Vernon Wells is tattooing the ball but it shouldn’t make a difference

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I saw the headline “Vernon Wells trying to hit his way into the Angels’ outfield,” and my first thought was that this was some sort of Tonya Harding/Nancy Kerrigan situation. WATCH OUT, MIKE TROUT!

But really: Wells is totally raking this spring: .389/.455/.889 with three homers.  granted (a) he’s playing later in games and is thus facing crappier pitching; and  (b) spring training stats aren’t worth a diddly-durn, but after the two years he’s lodged in Anaheim any success on Wells part is worthy of note.

Still, as Anthony Witrado reports in the linked story, Wells just doesn’t have a position. Mike Scioscia is doing the right thing in giving Peter Bourjos every opportunity to play center, making Mark Trumbo his DH, is keeping Trout on a corner, and is relegating Wells to spot-DH duties and a backup outfield role to start the season.

Granted, having Josh Hamilton and Albert Pujols at first and right will likely lead to some DL time and that will give Wells and opportunity here and there. But really, this is how it should be. Sizzling spring or not, if Wells is getting, like, 400 plate appearances in 2013, something has gone dreadfully wrong in Anaheim.

No one pounds the zone anymore

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“Work fast and throw strikes” has long been the top conventional wisdom for those preaching pitching success. The “work fast” part of that has increasingly gone by the wayside, however, as pitchers take more and more time to throw pitches in an effort to max out their effort and, thus, their velocity with each pitch.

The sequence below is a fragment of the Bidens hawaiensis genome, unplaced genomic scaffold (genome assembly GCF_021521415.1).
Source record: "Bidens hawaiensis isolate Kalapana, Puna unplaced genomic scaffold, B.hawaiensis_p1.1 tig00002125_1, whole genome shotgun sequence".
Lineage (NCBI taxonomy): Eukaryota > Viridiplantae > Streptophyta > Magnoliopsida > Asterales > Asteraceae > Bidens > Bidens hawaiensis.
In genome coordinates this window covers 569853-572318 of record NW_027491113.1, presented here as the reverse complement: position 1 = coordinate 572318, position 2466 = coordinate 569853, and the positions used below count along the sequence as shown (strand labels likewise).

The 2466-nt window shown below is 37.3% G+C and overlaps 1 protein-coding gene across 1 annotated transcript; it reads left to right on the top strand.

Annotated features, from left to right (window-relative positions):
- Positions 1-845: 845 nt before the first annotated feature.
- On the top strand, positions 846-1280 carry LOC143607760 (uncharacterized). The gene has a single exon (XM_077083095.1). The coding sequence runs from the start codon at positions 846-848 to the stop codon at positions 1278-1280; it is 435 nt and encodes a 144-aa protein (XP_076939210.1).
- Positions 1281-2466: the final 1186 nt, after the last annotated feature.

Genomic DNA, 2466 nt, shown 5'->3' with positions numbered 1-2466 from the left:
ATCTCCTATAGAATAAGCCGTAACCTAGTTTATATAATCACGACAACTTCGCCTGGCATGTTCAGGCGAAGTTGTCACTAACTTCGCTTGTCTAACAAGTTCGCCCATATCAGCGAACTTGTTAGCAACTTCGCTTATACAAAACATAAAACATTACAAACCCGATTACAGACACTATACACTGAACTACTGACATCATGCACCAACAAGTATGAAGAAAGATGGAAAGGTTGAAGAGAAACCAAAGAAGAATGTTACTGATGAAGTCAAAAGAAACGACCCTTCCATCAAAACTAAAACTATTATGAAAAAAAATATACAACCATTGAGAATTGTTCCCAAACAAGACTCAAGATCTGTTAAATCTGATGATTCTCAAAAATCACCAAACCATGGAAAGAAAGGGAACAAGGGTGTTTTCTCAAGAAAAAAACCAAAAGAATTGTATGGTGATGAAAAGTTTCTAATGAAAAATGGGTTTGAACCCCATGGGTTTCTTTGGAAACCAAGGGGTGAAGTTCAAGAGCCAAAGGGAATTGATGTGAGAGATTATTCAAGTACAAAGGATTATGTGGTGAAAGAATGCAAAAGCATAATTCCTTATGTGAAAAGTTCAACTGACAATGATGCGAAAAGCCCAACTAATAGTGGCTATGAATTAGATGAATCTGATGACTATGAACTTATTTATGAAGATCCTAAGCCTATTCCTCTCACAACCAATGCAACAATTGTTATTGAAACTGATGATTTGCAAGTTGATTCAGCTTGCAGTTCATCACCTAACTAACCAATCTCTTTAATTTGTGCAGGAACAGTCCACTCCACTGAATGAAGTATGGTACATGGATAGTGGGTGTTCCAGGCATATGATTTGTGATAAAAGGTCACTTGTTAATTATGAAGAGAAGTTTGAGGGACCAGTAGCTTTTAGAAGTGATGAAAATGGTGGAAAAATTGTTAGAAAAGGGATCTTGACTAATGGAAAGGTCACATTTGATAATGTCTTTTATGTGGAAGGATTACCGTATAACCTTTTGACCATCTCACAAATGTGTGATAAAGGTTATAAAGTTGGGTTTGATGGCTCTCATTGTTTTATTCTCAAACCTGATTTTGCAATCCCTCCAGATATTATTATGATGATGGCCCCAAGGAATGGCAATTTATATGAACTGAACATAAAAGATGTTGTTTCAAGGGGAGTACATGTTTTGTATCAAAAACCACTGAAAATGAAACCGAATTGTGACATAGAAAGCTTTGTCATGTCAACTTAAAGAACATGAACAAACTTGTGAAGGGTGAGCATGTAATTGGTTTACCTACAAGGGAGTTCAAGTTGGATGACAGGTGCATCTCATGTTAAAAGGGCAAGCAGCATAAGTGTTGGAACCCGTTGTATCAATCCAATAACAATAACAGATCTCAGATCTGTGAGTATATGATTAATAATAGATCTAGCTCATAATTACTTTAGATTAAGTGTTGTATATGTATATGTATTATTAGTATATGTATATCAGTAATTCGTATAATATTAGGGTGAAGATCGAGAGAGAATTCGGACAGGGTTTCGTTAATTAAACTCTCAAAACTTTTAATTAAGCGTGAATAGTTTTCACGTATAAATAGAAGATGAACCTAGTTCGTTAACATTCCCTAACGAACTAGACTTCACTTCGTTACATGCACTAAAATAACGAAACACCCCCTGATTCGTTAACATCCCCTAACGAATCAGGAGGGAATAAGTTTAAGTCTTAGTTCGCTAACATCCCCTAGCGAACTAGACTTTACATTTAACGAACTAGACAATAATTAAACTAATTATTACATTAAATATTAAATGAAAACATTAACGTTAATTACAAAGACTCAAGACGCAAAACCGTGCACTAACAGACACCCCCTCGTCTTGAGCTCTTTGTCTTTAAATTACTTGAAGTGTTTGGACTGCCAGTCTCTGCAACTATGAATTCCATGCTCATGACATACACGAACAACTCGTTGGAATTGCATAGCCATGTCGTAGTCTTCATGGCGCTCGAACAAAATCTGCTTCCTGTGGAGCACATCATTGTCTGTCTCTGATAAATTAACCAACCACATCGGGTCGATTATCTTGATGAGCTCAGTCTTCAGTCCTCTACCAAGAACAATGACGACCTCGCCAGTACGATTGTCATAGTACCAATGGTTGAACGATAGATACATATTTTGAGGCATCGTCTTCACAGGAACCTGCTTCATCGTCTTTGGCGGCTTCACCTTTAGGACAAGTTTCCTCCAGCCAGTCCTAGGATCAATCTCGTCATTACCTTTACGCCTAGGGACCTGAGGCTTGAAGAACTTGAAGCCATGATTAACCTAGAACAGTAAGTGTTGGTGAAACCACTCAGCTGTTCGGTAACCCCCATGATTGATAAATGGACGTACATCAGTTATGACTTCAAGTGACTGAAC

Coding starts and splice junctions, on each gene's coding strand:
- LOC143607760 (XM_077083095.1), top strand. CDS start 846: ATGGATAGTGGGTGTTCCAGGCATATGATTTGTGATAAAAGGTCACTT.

Now, as Ben Lindbergh of The Ringer reports, the “throw strikes” part of it is going out of style too:

Pitchers are throwing fewer pitches inside the strike zone than ever previously recorded . . . A decade ago, more than half of all pitches ended up in the strike zone. Today, that rate has fallen below 47 percent.

There are a couple of reasons for this. Most notable among them, Lindbergh says, being pitchers’ increasing reliance on curves, sliders and splitters as primary pitches, with said pitches not being in the zone by design. Lindbergh doesn’t mention it, but I’d guess that an increased emphasis on catchers’ framing plays a role too, with teams increasingly selecting for catchers who can turn balls that are actually out of the zone into strikes. If you have one of those beasts, why bother throwing something directly over the plate?

There is an unintended downside to all of this: a lack of action. As Lindbergh notes — and as you’ve not doubt noticed while watching games — there are more walks and strikeouts, there is more weak contact from guys chasing bad pitches and, as a result, games and at bats are going longer.

As always, such insights are interesting. As is so often the case these days, however, such insights serve as an unpleasant reminder of why the on-field product is so unsatisfying in so many ways in recent years.